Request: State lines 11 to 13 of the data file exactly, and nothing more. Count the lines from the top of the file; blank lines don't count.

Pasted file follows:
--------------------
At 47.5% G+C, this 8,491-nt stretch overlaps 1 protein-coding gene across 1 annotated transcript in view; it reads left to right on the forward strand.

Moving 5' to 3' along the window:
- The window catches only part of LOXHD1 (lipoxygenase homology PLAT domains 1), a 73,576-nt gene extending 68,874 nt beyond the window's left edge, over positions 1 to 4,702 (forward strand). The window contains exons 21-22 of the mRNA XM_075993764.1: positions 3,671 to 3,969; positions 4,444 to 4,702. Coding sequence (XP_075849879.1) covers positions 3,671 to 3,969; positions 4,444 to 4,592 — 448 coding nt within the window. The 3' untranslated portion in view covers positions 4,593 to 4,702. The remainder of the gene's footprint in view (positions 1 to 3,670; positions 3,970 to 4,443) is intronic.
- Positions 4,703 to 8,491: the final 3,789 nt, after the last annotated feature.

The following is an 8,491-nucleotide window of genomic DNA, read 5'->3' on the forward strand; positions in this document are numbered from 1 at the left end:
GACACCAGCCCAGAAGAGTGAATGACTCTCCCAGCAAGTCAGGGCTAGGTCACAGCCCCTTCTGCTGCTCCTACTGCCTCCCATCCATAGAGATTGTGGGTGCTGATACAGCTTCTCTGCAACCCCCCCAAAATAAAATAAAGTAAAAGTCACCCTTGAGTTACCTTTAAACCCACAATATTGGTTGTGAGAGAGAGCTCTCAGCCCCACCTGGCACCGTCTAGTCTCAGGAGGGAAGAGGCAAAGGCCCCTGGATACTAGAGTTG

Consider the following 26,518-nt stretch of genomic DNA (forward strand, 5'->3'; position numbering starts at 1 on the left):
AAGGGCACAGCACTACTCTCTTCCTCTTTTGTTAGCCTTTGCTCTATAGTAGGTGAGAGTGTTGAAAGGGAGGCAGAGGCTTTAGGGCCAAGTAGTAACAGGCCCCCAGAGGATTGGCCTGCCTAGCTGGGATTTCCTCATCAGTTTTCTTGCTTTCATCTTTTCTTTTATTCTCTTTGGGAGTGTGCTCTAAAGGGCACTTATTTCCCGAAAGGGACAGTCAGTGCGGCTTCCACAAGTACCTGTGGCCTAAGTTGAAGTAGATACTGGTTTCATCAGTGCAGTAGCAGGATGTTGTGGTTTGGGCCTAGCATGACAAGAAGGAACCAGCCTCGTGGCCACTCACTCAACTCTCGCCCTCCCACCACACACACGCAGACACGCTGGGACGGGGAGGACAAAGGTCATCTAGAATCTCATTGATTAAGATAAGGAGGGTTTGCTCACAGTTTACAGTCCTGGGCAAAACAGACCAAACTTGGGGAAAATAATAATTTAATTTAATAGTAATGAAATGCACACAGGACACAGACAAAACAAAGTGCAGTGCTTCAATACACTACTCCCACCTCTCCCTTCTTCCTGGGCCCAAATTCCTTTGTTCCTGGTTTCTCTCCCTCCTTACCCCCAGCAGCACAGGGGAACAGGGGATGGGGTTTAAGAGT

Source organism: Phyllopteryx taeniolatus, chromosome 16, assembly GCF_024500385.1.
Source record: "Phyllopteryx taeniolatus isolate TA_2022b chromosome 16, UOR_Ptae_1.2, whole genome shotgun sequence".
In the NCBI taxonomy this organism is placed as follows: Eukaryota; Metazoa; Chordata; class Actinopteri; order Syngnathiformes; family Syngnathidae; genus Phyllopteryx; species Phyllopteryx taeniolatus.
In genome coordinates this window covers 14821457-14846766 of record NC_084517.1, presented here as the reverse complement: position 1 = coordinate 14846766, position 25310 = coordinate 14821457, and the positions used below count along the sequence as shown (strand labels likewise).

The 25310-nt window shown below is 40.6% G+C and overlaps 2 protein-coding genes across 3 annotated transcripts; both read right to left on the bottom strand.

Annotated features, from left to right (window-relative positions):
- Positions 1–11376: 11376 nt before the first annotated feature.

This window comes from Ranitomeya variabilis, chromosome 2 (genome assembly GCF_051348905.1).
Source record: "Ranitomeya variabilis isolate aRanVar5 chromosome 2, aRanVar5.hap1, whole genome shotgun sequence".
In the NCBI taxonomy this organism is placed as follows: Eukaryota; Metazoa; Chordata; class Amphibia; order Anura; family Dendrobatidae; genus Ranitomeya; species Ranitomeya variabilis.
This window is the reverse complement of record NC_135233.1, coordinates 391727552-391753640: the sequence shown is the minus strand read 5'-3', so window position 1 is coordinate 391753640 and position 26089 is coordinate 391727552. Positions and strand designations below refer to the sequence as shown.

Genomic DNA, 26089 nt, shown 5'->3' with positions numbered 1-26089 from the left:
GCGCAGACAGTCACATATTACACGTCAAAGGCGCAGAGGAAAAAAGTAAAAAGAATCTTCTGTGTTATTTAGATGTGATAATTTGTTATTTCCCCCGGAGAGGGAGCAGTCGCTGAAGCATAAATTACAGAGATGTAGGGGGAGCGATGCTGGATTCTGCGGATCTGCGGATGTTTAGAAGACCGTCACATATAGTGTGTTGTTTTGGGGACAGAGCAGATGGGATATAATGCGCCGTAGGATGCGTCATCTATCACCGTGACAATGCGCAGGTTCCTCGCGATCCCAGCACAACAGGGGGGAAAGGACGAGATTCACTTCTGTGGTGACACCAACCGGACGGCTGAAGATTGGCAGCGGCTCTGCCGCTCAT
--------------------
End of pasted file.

In the NCBI taxonomy this organism is placed as follows: Eukaryota; Metazoa; Chordata; class Actinopteri; order Syngnathiformes; family Syngnathidae; genus Phyllopteryx; species Phyllopteryx taeniolatus.
In genome coordinates this window covers 14821457-14846766 of record NC_084517.1, presented here as the reverse complement: position 1 = coordinate 14846766, position 25310 = coordinate 14821457, and the positions used below count along the sequence as shown (strand labels likewise).

The 25310-nt window shown below is 40.6% G+C and overlaps 2 protein-coding genes across 3 annotated transcripts; both read right to left on the bottom strand.